Pro Micro

With clones priced at around $4 each, the Pro Micro is physically tiny and has a built-in USB driver with the ability to become a USB HID (Human Input Device): this means you can create your own keyboard or game controller designs.

This is great for small projects, although it gives you a couple less IOs to play with; 18 total, some of which may be analog, and only 32 KB of memory.

Arduino manual - about micro

Unlike the Uno, it’s breadboard friendly, so you can solder on a few headers and it will fit neatly into your breadboard. It comes in both 5V and 3.3V versions so you can choose the one that suits your project best.

There are also Pro Mini or Nano, available in a similar tiny form factor, but they do not have a built-in USB driver and cannot emulate a USB device. I’m going to skip them because you probably already know if you want them, and if you don’t then you’re better off getting a Pro Micro given the slight price difference. One reason you might want to look into the $2 Nano is because you’ve finished your project and just want to put it in a tiny box and be done with it.


It’s not actually an Arduino, but it’s Arduino-compatible with a slight modification to your software. Available for just $5, I previously referred to the Arduino-compatible NodeMCU development board as the «Arduino Killer». «.

Arduino Guide - Nodemcu

The only downside to working with the NodeMCU is that it runs on 3.3V and the pins don’t allow 5V, which means you’ll need either sensors specifically designed for that voltage or a logic level switch (which modifies the 5V signal). at 3.3 v one, and vice versa). By the time you’ve finished Uno in your starter kit, this probably won’t bother you.

Lilypad 328

The Lilypad costs about $4 each, which is a bit odd: a 5cm round board designed for wearable projects. Instead of pins, you get printed circuit boards, ideal for sewing with conductive thread. The Lilypad uses the same processor as the Uno, so it’s just as limited at 14 digital I/O pins and 5 analog, but also accepts 5V so should be compatible with any Uno project you find. Make sure you buy the Lilypad 328 version and not the 168 version and keep in mind that you will also need to buy a separate USB FTDI version as it does not include it.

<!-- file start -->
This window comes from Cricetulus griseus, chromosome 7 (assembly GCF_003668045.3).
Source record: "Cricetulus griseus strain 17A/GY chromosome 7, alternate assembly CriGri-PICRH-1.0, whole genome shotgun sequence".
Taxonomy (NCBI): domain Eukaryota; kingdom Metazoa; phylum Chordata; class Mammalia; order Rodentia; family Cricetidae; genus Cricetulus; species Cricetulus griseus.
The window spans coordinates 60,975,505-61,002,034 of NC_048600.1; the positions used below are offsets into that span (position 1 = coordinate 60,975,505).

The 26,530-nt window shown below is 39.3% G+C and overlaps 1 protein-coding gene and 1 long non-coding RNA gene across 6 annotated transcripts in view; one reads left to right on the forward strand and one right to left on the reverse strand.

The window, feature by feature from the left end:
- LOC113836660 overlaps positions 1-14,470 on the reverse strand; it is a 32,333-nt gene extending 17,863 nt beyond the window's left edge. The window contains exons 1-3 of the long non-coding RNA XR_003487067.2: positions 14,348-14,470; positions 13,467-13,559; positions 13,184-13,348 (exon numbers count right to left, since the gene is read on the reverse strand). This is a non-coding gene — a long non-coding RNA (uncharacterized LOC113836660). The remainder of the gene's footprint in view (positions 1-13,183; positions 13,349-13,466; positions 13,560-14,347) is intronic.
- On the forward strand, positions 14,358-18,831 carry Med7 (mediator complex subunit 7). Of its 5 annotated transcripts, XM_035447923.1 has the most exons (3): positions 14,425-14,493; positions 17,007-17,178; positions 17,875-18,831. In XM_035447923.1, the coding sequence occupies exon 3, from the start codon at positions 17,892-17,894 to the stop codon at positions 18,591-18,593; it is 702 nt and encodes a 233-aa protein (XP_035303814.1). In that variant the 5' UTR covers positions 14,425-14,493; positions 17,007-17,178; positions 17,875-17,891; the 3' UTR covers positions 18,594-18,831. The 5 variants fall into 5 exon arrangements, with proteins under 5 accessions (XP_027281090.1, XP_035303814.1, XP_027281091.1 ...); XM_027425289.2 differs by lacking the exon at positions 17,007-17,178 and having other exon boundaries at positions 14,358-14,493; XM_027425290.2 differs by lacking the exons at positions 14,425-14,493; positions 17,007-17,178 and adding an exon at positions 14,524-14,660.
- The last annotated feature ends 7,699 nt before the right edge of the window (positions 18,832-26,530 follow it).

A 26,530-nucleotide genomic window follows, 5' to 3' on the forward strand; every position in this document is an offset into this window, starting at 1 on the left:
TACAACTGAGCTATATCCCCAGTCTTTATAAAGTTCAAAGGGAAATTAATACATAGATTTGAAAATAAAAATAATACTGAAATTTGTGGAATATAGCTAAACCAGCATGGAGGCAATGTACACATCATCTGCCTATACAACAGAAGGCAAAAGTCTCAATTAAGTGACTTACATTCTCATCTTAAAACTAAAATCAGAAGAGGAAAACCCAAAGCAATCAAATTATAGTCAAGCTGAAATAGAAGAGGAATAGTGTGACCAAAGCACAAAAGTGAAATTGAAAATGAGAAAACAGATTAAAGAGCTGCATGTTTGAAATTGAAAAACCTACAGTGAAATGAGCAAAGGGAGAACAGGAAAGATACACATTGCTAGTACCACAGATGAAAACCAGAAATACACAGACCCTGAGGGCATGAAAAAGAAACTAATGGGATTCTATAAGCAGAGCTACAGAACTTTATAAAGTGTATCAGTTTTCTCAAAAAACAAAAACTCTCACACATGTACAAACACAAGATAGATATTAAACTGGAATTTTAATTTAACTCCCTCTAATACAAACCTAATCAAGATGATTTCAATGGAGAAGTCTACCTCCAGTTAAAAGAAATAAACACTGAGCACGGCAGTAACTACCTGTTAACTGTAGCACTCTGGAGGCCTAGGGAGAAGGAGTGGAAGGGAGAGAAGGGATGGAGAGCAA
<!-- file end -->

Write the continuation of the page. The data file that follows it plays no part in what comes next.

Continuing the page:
Arduino Guide - Lilypad

Not Atmel Tips

The various Atmel chips underlying the Arduino boards listed so far make Arduino projects so portable — generally speaking, this Uno project will work just fine on a Nano or Lilypad. The same can’t be said for non-Atmel based boards lately. Yún is a curious hybrid that contains both an Atmel Atmega 32u and a full stack of Linux, Bluetooth and Wi-Fi on a separate Atheros processor. They have more similarities to the Raspberry Pi, but with much less community support and a higher price tag. The Yún is currently on sale for $80.

My advice: stay away from these new boards. They are simply overpriced for their intended use of IoT, given competition from a $35 Pi (our guide to guide), or even a NodeMCU board.

These are the boards that I consider a beginner, just starting out or finishing your starter kit, you will probably be most interested. In most cases, for simple prototyping, you’ll probably just need a different Uno; or for large projects, mega. I still use Unos just because they are cheap and easy to work with.

If you’re ready to embed your finished project, consider Nano. For anything that involves emulating a USB keyboard or building a game controller, take the Pro Micro. For wearables, you can prototype on Uno and then switch to using Lilypad when you’re done. For Internet of Things devices, I would highly recommend an Arduino compatible NodeMCU board instead of a «real» Arduino.

Which Arduino will you use next? Can you think of any use cases that I didn’t list, or would you make a different recommendation? Let me know in the comments!